Though hundreds of enormous high-velocity gas clouds whiz around the outskirts of our galaxy, this so-called “Smith Cloud” is unique because its trajectory is well known.
Hubble Space Telescope astronomers are finding that the old adage, “What goes up, must come down” even applies to an immense cloud of hydrogen gas outside our Milky Way Galaxy. The invisible cloud is plummeting toward our galaxy at nearly 700,000 miles (1,100,000 kilometers) per hour.
Though hundreds of enormous high-velocity gas clouds whiz around the outskirts of our galaxy, this so-called “Smith Cloud” is unique because its trajectory is well known. New Hubble observations suggest it was launched from the outer regions of the galactic disk around 70 million years ago. The cloud was discovered in the early 1960s by Gail Smith, who detected the radio waves emitted by its hydrogen.
The cloud is on a return collision course and is expected to plow into the Milky Way’s disk in about 30 million years. When it does, astronomers believe it will ignite a spectacular burst of star formation, perhaps providing enough gas to make 2 million Suns.
Since astronomers discovered the Smith Cloud, a giant gas cloud plummeting toward the Milky Way, they have been unable to determine its composition, which would hold clues as to its origin. Astronomers have now determined that the cloud contains elements similar to our sun, which means the cloud originated in the Milky Way’s outer edges and not in intergalactic space as some have speculated.
The astronomers found that the colossal cloud loud is as rich in sulfur as the Milky Way’s outer disk, a region about 40,000 light-years from the galaxy’s center and about 15,000 light-years farther out than our sun and solar system are. This means that it was polluted by material from stars. This would not happen if it were pristine hydrogen from outside the galaxy. Instead, the cloud appears to have had an intimate relationship with the Milky Way, but was somehow ejected from the outer Milky Way disk about 70 million years ago and is now boomeranging back onto its disk.
Green Bank, in Pocahontas County in West Virginia, USA, is one of the quiet residential place on earth. Here there is absolutely no cell phone signal, no Wi-Fi signal, even here there is no radio and television waves that can be captured.
But Green Bank instead of lagging behind in technology. Instead, this area is home to one of the world’s largest radio telescope named Robert C. Byrd Green Bank Telescope (GBT), operated by the National Radio Astronomy Observatory. GBT is the reason why this town electromagnetic silence from the crowd.
Radio telescope works by detecting the electromagnetic waves coming from distant galaxies. This signal is so faint that small emission of radio waves from electronic gadgets may interfere with the reading of the radio telescope. For this reason, all mobile phones, Wi-Fi, radio and other communication devices are prohibited here. There is no cell phone towers around this area, there is no music played on the radio or on television soap operas. Even gasoline-fueled cars are not allowed because gasoline engines use a spark to burn a mixture of fuel and air, and electrical sparks generate electromagnetic waves.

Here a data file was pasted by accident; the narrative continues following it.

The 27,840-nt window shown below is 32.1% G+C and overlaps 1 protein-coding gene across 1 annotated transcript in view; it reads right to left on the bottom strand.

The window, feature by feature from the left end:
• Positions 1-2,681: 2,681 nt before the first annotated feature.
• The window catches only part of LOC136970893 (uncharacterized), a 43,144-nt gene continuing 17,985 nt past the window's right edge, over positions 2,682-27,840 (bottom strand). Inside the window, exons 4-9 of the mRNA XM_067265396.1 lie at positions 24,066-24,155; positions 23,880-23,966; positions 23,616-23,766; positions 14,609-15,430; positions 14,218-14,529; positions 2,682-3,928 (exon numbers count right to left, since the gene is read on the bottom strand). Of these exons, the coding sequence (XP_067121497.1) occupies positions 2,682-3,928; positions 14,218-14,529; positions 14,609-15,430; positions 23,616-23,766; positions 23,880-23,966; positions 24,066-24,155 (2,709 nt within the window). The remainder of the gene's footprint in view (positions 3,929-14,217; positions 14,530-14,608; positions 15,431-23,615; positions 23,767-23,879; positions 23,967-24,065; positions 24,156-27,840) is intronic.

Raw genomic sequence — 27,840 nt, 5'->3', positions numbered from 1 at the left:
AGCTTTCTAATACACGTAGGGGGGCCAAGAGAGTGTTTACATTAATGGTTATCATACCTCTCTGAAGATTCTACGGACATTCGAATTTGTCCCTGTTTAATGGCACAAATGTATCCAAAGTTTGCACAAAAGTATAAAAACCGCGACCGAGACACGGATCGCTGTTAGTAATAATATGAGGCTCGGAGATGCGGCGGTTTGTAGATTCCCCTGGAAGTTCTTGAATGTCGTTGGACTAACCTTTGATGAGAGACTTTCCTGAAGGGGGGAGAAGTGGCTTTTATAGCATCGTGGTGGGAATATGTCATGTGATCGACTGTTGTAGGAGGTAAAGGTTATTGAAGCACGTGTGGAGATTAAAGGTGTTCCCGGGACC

A group of scientists at Carnegie Mellon believe that by the year 2050, robots designed to play soccer will surpass their professional human counterparts. This juicy nugget of techno-speculation materializes in the middle of Lo and Behold: Reveries of the Connected World, a new documentary broadly about the internet from Werner Herzog. Sporty robot prototypes, which look like Roombas with attitude, have already been created by an emotional team of students who have developed love for one robot the way sports fans adore Cristiano Ronaldo or Lionel Messi. But they disappear just as swiftly as they entered in the dizzying collage of subjects Herzog has stuffed into the 98-minute film.
Divided into 10 parts, each introduced with a Herzogian title like “The Internet of Me,” the doc spends all-too-brief time with the people who create, protect, advance, and fear the internet — and in one stark case, those who have found a way to escape it.
The graph made astronomer Tabetha “Tabby” Boyajian sit up at her desk at Yale University. Something was definitely strange — the line was mostly flat but had two sharp dips resembling stalactites hanging from the ceiling of a cave.
The dips implied that light coming from the star KIC 8462852, more than 1,400 light years away, had dimmed twice in a most unexpected way.
The starlight graph Boyajian was looking at in the summer of 2013 is part of a large data set that the space-based Kepler telescope collected during its four-year mission to hunt for Earth-like planets around other stars. Dips in the amount of light coming from a star can indicate a planet passing in front of it. The bigger the planet, the larger the light dip. Boyajian’s graph suggested the presence of a planet more massive than any astronomer has ever seen — or maybe something stranger.
The two dimming events she observed from KIC 8462852 happened around the 800th and 1,500th days of observation, when the star’s light dropped by 15 and 22 percent, respectively. A planet the size of Jupiter, roughly 11 times the size of Earth, would cause a dip of only 1 percent — so whatever is orbiting KIC 8462852 is much bigger than the largest planet in our solar system.